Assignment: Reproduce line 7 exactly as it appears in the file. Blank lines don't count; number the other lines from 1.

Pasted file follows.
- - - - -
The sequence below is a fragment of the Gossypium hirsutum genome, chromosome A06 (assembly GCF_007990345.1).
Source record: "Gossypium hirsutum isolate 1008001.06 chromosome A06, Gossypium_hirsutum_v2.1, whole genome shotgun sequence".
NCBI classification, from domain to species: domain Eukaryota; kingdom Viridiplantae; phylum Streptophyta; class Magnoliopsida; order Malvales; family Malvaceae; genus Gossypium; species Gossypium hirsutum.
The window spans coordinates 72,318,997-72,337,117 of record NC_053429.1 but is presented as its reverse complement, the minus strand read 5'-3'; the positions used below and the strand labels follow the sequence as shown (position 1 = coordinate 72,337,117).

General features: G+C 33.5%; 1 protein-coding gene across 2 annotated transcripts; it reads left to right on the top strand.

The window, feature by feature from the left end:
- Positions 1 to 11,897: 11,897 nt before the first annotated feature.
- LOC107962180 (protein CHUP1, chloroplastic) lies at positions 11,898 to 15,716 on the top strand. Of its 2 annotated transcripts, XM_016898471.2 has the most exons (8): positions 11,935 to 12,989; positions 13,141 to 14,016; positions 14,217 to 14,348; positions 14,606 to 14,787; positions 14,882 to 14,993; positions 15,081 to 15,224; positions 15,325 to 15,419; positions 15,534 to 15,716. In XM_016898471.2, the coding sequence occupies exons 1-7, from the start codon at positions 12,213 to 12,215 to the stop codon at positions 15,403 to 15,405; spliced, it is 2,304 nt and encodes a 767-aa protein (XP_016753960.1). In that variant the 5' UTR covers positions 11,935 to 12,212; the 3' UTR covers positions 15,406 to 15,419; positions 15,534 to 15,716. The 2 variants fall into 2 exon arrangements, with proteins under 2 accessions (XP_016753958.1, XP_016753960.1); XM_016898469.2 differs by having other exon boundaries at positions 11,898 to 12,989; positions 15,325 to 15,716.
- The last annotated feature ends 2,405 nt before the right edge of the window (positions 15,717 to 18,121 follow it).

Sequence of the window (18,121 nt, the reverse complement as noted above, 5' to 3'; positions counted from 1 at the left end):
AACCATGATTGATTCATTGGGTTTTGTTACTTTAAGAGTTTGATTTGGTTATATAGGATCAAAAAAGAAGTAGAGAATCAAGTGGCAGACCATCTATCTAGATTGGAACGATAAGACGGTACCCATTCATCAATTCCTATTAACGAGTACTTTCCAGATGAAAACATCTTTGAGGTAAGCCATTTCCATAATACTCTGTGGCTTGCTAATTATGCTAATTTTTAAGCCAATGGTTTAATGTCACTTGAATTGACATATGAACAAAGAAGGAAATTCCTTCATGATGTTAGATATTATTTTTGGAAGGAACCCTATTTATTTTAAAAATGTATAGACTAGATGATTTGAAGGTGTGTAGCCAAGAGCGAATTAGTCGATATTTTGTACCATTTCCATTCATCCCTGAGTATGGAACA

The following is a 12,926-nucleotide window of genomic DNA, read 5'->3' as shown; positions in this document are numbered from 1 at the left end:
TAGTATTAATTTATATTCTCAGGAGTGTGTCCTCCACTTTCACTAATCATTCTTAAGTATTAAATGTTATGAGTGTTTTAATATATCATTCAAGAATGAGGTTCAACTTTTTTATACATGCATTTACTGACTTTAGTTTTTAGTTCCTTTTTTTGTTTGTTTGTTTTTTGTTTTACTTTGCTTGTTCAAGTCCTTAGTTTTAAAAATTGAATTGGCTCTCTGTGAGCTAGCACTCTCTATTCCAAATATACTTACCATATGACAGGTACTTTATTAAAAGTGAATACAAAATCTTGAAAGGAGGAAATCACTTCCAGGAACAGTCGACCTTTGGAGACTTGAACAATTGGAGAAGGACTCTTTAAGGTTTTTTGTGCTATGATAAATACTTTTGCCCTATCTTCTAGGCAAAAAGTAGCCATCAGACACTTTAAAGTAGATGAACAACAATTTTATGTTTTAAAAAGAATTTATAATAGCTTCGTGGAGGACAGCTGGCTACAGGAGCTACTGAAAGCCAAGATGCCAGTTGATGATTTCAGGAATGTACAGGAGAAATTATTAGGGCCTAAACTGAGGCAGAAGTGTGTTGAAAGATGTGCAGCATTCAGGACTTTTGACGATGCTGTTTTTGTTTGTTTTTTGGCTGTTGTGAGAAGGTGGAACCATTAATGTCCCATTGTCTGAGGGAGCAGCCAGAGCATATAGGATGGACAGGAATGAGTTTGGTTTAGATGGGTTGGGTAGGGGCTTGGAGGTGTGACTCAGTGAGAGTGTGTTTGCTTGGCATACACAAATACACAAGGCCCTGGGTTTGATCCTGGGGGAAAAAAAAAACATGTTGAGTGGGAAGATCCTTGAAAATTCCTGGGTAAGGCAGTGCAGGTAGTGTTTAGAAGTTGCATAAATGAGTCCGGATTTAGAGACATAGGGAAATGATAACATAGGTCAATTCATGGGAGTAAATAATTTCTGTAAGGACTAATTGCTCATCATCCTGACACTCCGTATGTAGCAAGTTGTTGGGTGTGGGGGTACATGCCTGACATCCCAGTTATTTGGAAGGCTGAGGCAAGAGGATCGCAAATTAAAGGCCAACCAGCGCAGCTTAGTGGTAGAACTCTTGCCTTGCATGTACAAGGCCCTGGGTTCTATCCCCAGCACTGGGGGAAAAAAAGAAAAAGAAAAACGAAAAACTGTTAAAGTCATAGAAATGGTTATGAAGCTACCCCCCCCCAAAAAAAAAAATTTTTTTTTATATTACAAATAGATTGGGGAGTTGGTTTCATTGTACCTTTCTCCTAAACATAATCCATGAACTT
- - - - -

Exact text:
- Positions 1 to 11,897: 11,897 nt before the first annotated feature.